Abstract: This article examines the lived experiences of precarity in Bangladesh’s ready‐made garments (RMG) industry, focusing on female migrant workers employed in Dhaka and surrounding industrial areas. Over the past three decades, the growth of the RMG sector has attracted economically disadvantaged rural women, distancing them from their traditional domestic and agricultural roles. This sector predominantly employs young women due to their perceived flexibility, low wages, and limited union involvement. Additionally, their status as “unskilled” workers in the lowest echelons of a gender‐stratified labour market, along with the influence of socio‐cultural power dynamics, constrains their capacity to negotiate their positions effectively. Drawing on in‐depth ethnographic research conducted in Dhaka and Gazipur, this article unravels the intricate interplay between insecure labour conditions, the impact of the global supply chain, and gender dynamics. It underscores the pivotal significance of socio‐cultural power dynamics in understanding the vulnerability experienced by female migrant labourers. We assert that a comprehensive understanding of precarious work requires recognising the inherent link between precarious employment and precarious life within the broader context of socio‐cultural power dynamics, gender norms, and societal relations.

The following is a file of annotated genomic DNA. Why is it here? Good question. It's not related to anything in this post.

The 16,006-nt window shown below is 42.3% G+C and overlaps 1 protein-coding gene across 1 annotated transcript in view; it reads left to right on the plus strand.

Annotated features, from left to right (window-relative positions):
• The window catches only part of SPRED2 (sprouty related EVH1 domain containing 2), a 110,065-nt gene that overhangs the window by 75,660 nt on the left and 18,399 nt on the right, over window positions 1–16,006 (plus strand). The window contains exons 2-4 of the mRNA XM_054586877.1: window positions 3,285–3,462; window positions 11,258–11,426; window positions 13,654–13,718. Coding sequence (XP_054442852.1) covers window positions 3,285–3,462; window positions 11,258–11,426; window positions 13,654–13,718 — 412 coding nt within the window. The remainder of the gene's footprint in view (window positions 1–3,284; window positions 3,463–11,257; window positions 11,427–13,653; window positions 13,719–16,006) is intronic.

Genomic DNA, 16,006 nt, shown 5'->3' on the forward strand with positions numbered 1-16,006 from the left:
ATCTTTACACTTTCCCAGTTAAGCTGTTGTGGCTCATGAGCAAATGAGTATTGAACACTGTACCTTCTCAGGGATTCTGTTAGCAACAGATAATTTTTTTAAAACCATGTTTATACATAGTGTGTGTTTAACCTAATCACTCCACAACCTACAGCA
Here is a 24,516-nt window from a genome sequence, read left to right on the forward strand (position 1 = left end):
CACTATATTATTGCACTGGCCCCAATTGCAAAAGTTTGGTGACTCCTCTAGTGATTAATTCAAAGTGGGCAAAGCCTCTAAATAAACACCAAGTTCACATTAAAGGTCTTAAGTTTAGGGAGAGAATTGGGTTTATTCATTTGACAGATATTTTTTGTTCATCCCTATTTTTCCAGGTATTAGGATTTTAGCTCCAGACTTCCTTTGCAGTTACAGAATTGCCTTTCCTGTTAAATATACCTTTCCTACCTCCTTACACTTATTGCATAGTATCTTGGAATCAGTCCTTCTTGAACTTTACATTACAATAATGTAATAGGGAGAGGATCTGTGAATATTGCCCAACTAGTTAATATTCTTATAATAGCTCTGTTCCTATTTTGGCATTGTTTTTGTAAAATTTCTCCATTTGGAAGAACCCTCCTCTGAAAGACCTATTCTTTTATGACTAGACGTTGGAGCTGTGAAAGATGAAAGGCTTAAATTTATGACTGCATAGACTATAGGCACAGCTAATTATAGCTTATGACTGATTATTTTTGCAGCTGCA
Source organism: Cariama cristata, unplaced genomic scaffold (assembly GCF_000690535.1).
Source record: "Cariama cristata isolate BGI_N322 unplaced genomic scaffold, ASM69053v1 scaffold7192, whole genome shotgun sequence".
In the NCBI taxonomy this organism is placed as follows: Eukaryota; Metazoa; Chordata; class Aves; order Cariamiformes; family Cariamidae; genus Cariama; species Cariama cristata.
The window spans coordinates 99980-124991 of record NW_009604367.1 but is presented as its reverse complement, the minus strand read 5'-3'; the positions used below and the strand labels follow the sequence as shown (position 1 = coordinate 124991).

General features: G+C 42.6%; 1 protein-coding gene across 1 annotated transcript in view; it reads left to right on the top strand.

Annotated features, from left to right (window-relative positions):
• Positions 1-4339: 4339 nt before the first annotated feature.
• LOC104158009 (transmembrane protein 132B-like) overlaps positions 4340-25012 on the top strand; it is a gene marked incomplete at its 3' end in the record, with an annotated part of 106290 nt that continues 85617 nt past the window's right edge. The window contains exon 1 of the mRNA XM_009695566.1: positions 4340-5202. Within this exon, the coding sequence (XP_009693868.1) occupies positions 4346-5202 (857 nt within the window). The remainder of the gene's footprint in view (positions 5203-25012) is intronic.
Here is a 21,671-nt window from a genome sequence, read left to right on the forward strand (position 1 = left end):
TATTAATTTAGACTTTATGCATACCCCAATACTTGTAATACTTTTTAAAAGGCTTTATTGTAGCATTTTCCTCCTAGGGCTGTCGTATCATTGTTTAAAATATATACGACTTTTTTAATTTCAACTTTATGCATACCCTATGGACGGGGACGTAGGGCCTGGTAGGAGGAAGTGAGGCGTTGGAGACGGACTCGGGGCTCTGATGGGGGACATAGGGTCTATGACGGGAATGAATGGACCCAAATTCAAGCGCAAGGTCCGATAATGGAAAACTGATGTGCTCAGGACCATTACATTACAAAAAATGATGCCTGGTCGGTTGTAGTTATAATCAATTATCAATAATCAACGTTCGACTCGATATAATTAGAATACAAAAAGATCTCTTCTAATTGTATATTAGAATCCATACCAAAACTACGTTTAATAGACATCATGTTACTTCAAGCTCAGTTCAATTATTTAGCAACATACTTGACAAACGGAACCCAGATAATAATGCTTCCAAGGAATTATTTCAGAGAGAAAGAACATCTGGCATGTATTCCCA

PubDate: 2024-04-18
      DOI: 10.17645/si.7784
      Issue No: Vol. 12 (2024)
       
  • Socio‐Legal Production of the Tourist‐Seasonal Labourer for
           the Finnish Berry Industry

    • Authors: Minna Seikkula